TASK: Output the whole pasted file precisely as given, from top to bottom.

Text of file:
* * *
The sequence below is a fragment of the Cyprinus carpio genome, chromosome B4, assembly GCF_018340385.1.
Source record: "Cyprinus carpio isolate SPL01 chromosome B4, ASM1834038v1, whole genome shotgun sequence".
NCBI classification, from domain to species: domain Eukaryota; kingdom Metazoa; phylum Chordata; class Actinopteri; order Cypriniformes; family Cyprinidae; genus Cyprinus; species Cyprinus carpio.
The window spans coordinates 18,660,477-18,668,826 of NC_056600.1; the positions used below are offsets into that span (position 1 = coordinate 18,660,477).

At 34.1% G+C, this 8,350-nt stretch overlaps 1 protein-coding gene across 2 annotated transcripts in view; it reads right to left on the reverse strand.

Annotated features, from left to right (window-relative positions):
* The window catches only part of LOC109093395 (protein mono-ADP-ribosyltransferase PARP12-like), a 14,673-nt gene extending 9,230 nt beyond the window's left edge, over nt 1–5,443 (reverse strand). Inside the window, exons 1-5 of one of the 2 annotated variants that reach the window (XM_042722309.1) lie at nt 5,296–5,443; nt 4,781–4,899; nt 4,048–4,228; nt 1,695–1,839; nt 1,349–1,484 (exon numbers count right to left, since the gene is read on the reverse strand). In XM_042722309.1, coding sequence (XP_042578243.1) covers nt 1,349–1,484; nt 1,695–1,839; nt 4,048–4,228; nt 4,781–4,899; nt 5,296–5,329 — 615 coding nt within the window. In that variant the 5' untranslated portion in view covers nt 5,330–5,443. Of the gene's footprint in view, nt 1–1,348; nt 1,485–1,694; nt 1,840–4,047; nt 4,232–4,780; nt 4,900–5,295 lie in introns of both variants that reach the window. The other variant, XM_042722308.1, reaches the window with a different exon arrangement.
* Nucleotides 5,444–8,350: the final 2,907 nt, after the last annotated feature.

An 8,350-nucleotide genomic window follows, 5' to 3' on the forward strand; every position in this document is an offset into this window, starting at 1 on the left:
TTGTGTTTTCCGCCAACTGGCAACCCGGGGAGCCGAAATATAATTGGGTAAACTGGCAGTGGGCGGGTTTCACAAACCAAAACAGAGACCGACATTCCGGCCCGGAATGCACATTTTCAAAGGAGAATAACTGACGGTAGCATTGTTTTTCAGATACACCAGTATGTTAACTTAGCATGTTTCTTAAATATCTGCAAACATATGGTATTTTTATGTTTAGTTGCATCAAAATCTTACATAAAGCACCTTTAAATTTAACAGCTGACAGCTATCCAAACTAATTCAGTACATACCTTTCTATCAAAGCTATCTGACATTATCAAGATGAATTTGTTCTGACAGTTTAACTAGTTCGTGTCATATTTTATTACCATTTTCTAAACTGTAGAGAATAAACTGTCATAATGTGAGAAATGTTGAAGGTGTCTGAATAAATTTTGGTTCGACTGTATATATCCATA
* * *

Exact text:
The sequence below is a fragment of the Cyprinus carpio genome, chromosome B4, assembly GCF_018340385.1.
Source record: "Cyprinus carpio isolate SPL01 chromosome B4, ASM1834038v1, whole genome shotgun sequence".
NCBI classification, from domain to species: domain Eukaryota; kingdom Metazoa; phylum Chordata; class Actinopteri; order Cypriniformes; family Cyprinidae; genus Cyprinus; species Cyprinus carpio.
The window spans coordinates 18,660,477-18,668,826 of NC_056600.1; the positions used below are offsets into that span (position 1 = coordinate 18,660,477).

At 34.1% G+C, this 8,350-nt stretch overlaps 1 protein-coding gene across 2 annotated transcripts in view; it reads right to left on the reverse strand.

Annotated features, from left to right (window-relative positions):
* The window catches only part of LOC109093395 (protein mono-ADP-ribosyltransferase PARP12-like), a 14,673-nt gene extending 9,230 nt beyond the window's left edge, over nt 1–5,443 (reverse strand). Inside the window, exons 1-5 of one of the 2 annotated variants that reach the window (XM_042722309.1) lie at nt 5,296–5,443; nt 4,781–4,899; nt 4,048–4,228; nt 1,695–1,839; nt 1,349–1,484 (exon numbers count right to left, since the gene is read on the reverse strand). In XM_042722309.1, coding sequence (XP_042578243.1) covers nt 1,349–1,484; nt 1,695–1,839; nt 4,048–4,228; nt 4,781–4,899; nt 5,296–5,329 — 615 coding nt within the window. In that variant the 5' untranslated portion in view covers nt 5,330–5,443. Of the gene's footprint in view, nt 1–1,348; nt 1,485–1,694; nt 1,840–4,047; nt 4,232–4,780; nt 4,900–5,295 lie in introns of both variants that reach the window. The other variant, XM_042722308.1, reaches the window with a different exon arrangement.
* Nucleotides 5,444–8,350: the final 2,907 nt, after the last annotated feature.

An 8,350-nucleotide genomic window follows, 5' to 3' on the forward strand; every position in this document is an offset into this window, starting at 1 on the left:
TTGTGTTTTCCGCCAACTGGCAACCCGGGGAGCCGAAATATAATTGGGTAAACTGGCAGTGGGCGGGTTTCACAAACCAAAACAGAGACCGACATTCCGGCCCGGAATGCACATTTTCAAAGGAGAATAACTGACGGTAGCATTGTTTTTCAGATACACCAGTATGTTAACTTAGCATGTTTCTTAAATATCTGCAAACATATGGTATTTTTATGTTTAGTTGCATCAAAATCTTACATAAAGCACCTTTAAATTTAACAGCTGACAGCTATCCAAACTAATTCAGTACATACCTTTCTATCAAAGCTATCTGACATTATCAAGATGAATTTGTTCTGACAGTTTAACTAGTTCGTGTCATATTTTATTACCATTTTCTAAACTGTAGAGAATAAACTGTCATAATGTGAGAAATGTTGAAGGTGTCTGAATAAATTTTGGTTCGACTGTATATATCCATA